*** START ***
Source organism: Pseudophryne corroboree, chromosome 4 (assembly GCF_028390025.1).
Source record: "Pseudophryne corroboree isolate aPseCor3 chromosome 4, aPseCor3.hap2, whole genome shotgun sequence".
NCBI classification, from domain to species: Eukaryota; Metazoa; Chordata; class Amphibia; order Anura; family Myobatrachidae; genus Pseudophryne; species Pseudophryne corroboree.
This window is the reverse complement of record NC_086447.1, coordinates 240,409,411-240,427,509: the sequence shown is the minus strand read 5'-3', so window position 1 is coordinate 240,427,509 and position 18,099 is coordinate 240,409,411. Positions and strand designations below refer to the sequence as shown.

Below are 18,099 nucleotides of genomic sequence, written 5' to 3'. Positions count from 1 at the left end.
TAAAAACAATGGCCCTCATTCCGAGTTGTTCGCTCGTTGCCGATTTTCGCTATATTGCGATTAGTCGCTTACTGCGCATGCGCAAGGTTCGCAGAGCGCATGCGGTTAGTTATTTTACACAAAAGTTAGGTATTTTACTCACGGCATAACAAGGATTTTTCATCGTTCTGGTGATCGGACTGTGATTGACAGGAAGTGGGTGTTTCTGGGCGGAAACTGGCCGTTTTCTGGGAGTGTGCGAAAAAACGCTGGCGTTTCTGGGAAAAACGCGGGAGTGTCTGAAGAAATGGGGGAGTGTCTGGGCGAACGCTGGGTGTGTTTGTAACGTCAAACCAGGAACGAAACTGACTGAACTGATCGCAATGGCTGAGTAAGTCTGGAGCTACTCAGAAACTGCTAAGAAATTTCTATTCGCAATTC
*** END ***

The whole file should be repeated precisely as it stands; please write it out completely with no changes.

Source organism: Pseudophryne corroboree, chromosome 4 (assembly GCF_028390025.1).
Source record: "Pseudophryne corroboree isolate aPseCor3 chromosome 4, aPseCor3.hap2, whole genome shotgun sequence".
NCBI classification, from domain to species: Eukaryota; Metazoa; Chordata; class Amphibia; order Anura; family Myobatrachidae; genus Pseudophryne; species Pseudophryne corroboree.
This window is the reverse complement of record NC_086447.1, coordinates 240,409,411-240,427,509: the sequence shown is the minus strand read 5'-3', so window position 1 is coordinate 240,427,509 and position 18,099 is coordinate 240,409,411. Positions and strand designations below refer to the sequence as shown.

Below are 18,099 nucleotides of genomic sequence, written 5' to 3'. Positions count from 1 at the left end.
TAAAAACAATGGCCCTCATTCCGAGTTGTTCGCTCGTTGCCGATTTTCGCTATATTGCGATTAGTCGCTTACTGCGCATGCGCAAGGTTCGCAGAGCGCATGCGGTTAGTTATTTTACACAAAAGTTAGGTATTTTACTCACGGCATAACAAGGATTTTTCATCGTTCTGGTGATCGGACTGTGATTGACAGGAAGTGGGTGTTTCTGGGCGGAAACTGGCCGTTTTCTGGGAGTGTGCGAAAAAACGCTGGCGTTTCTGGGAAAAACGCGGGAGTGTCTGAAGAAATGGGGGAGTGTCTGGGCGAACGCTGGGTGTGTTTGTAACGTCAAACCAGGAACGAAACTGACTGAACTGATCGCAATGGCTGAGTAAGTCTGGAGCTACTCAGAAACTGCTAAGAAATTTCTATTCGCAATTC